I’ve watched the support for a high school that fields a state championship football team. It’s a pleasant support to watch. I see conflict about a teacher showing an R-rated movie about the life of Frida Kahlo in class – some want punishment for the teacher, others write of the teacher’s quality. I have to admit – if I wanted to pick a painter with more controversial components, Kahlo gives a lot more options to get excited than most. Bisexual, Communist, an easy topic for disagreement – yet the disagreement demonstrates that we care about our schools and students.
I guess the question boils down to what we want taught and what we would rather keep concealed from our community’s adolescents. It looks like pride in the football team gets great support, and a film about a bisexual, communist Mexican artist gets folks picking sides. I’m challenged in understanding high school football – but I’ve watched men who were fifty years old reliving a game they played against each other 35 years earlier. Eureka’s high school football players get something out of the sport. It has value. Likewise, there is value to learning tolerance. Whether we’re part of a large group enjoying the school’s success in football, or picking a side in favor of showing or suppressing a movie about Frida Kahlo, we’re taking an interest in the school. But we may be on the wrong topic – a good, even a great athletic team doesn’t correlate with good or great academics. And showing a controversial film doesn’t correlate with good academics.
SchoolDigger provides rankings of all of Montana’s schools – well, most of Montana’s schools. When I got on the school board at Trego, the school wasn’t ranked . . . but it was also down to 4 or 5 students, depending on when you did the count. Last year, with Covid, the testing didn’t occur. Still, we have some data available.
When I searched Lincoln County High School, I read “SchoolDigger: Rank 113th of 137 Montana districts.” The chart below that statement shows that, back in 2013, Lincoln County High School rose into the top half of high schools.
If the average is 50%, the chart shows that Montana is not making the average, and LCHS performed dramatically below average. Staying with the percentages makes the scores easy to understand – and remember, the performance of all students has been compiled and averaged.
The numbers are extreme. Only in English do LCHS students approach the state average. Go back up and look at them. These kids are my neighbors. They aren’t morons. Our schools are allowing them to be left behind. I’m not looking at national norms – just comparing LCHS with the state average. When I began teaching at Trinidad State Junior College, I learned a vocational education mantra: “If the student hasn’t learned, the teacher hasn’t taught.” For some reason, our students haven’t learned.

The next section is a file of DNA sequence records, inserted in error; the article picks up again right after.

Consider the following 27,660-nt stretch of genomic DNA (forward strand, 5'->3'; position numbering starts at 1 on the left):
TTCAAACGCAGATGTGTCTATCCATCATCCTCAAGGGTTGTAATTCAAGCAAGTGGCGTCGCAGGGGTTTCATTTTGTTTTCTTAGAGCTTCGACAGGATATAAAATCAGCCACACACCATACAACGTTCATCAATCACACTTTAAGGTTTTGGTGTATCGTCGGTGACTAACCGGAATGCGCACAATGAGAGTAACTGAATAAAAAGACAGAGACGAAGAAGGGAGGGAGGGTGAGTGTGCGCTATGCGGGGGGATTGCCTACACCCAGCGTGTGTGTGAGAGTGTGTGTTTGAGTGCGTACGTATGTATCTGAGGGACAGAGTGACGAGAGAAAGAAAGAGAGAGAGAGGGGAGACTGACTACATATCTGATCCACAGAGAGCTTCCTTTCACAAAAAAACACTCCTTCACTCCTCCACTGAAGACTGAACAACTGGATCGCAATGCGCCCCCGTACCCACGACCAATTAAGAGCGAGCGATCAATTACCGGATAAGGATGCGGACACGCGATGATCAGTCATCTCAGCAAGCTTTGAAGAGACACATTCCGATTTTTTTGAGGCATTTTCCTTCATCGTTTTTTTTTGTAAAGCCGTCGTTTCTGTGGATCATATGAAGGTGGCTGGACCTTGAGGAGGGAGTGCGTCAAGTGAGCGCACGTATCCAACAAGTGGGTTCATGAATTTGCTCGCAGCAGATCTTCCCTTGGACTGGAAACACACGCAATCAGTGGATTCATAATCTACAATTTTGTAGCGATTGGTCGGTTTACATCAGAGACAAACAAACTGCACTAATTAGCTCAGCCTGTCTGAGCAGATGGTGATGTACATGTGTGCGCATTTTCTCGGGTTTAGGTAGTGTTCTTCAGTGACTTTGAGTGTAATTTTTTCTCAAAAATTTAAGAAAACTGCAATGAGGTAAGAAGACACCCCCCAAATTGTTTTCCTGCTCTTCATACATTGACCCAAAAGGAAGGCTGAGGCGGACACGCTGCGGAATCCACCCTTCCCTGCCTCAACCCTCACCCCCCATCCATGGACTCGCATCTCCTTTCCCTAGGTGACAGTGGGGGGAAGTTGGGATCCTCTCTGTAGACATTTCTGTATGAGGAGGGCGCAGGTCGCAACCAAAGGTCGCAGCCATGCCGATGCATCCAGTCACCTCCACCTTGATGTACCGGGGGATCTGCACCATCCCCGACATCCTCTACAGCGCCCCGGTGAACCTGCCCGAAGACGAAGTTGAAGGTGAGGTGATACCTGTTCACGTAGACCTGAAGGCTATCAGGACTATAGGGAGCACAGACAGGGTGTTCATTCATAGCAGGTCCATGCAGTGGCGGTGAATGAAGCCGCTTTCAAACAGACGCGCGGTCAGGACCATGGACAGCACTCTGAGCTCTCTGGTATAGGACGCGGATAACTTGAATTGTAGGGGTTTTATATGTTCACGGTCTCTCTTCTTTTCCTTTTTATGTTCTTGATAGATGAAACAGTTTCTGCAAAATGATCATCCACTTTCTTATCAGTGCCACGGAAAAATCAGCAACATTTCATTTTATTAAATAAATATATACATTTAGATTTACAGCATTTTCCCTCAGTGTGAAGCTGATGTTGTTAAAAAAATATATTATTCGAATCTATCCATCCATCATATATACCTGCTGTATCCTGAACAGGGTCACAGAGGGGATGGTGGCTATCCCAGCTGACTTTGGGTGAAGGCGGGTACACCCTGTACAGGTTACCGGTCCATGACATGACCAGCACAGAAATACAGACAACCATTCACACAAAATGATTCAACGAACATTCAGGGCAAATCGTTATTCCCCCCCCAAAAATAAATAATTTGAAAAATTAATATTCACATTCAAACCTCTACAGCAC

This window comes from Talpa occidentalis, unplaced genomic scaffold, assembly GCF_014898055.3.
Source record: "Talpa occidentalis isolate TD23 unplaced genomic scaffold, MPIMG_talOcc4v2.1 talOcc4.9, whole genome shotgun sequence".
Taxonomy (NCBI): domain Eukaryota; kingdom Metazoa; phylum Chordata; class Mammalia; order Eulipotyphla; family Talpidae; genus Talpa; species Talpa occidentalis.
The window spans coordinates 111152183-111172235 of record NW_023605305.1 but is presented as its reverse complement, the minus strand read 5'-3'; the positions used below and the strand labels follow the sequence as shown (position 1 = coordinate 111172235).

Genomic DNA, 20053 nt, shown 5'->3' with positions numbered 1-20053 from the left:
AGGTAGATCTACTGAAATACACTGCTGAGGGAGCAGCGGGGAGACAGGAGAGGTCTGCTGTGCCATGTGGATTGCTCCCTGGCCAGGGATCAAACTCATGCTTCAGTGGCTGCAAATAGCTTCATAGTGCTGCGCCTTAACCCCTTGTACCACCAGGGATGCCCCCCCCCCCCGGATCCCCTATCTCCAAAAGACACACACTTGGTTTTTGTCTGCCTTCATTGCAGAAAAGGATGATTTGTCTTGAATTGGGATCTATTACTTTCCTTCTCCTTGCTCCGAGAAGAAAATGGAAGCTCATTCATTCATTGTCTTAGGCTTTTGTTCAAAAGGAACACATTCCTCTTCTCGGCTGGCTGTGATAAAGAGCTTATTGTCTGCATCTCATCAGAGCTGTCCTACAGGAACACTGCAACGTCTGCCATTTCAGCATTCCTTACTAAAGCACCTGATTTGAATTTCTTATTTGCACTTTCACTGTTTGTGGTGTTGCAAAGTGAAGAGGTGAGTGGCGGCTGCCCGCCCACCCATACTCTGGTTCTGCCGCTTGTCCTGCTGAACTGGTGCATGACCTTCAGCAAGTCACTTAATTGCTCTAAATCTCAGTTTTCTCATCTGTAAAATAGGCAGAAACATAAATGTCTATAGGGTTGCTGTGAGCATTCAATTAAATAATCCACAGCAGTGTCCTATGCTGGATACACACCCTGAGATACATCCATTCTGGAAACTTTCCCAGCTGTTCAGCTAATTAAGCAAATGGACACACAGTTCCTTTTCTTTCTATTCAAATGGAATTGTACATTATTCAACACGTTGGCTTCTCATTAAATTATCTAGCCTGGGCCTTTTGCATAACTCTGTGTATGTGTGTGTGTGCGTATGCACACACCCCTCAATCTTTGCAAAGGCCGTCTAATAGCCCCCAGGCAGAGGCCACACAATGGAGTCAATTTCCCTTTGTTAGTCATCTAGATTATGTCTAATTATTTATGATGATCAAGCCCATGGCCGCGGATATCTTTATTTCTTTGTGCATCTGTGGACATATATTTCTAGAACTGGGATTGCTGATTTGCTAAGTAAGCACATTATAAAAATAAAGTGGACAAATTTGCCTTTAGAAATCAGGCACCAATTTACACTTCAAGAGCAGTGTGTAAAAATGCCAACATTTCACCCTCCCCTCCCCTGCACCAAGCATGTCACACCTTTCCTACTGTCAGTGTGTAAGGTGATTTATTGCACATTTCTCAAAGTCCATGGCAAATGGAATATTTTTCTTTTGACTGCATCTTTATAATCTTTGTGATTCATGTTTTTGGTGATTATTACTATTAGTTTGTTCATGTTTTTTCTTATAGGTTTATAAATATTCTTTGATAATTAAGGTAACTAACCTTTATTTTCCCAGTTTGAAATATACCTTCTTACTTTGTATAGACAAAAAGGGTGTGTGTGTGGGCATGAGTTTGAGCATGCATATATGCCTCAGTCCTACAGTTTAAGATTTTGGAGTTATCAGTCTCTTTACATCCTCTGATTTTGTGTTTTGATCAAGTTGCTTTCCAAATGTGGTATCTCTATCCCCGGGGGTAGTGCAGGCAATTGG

We take pride in a state high school football championship. It feels pretty lonely to be in the group that reads of the LCHS rank on academics – nobody has mentioned it to me. Still, I would much prefer to see LCHS ranked number 1 of 137 Montana districts on the SchoolDigger page.
I’m not asking folks to petition the superintendent to punish or exonerate a teacher for showing an R-rated movie. Not when the high school rank is 25th from the bottom. The lowest fifth. I am suggesting we press the board, the superintendent, the principal, the teachers, the guidance guy, to take a first step – LCHS needs to rise from the gutter to the curb. The step after that can be reaching the state average. After all, they have surpassed that goal 50 miles to the south.
I don’t know how long it will take before LCHS can rise to showing even mediocre performance on SchoolDigger. The past couple of rankings are based on how students perform on the ACT in their junior year. Every student takes the test. A half-century ago, it was like the football team – the students taking the ACT were self-selecting. Now, regardless of your beliefs about college placement exams every student in the state takes the same exam,
SchoolDigger shows that we pay $9,347 per student to achieve this ranking. Whitefish pays $10,756 to be ranked third. If LCHS could miraculously jump to third place just by raising the budget by 15%, I’d say “DO IT NOW.” It is probably a part of the solution – we have to go down the list to 58th place Billings’ Skyview high school to find a lower $9,158 in per pupil expenditures. Still, I believe that the first change is attitude – and a state athletic championship doesn’t offset this level of tested academic performance.